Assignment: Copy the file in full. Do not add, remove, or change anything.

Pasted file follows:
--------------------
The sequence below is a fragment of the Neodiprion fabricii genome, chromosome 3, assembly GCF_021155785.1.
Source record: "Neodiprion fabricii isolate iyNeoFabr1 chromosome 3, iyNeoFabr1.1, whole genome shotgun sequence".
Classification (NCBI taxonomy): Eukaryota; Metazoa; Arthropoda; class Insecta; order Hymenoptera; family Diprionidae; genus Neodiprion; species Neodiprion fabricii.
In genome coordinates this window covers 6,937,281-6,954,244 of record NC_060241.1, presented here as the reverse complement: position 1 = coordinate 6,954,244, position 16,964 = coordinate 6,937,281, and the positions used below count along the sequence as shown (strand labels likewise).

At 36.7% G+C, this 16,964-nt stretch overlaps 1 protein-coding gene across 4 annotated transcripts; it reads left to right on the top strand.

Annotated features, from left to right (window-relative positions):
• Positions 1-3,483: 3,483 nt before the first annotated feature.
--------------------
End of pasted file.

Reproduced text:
The sequence below is a fragment of the Neodiprion fabricii genome, chromosome 3, assembly GCF_021155785.1.
Source record: "Neodiprion fabricii isolate iyNeoFabr1 chromosome 3, iyNeoFabr1.1, whole genome shotgun sequence".
Classification (NCBI taxonomy): Eukaryota; Metazoa; Arthropoda; class Insecta; order Hymenoptera; family Diprionidae; genus Neodiprion; species Neodiprion fabricii.
In genome coordinates this window covers 6,937,281-6,954,244 of record NC_060241.1, presented here as the reverse complement: position 1 = coordinate 6,954,244, position 16,964 = coordinate 6,937,281, and the positions used below count along the sequence as shown (strand labels likewise).

At 36.7% G+C, this 16,964-nt stretch overlaps 1 protein-coding gene across 4 annotated transcripts; it reads left to right on the top strand.

Annotated features, from left to right (window-relative positions):
• Positions 1-3,483: 3,483 nt before the first annotated feature.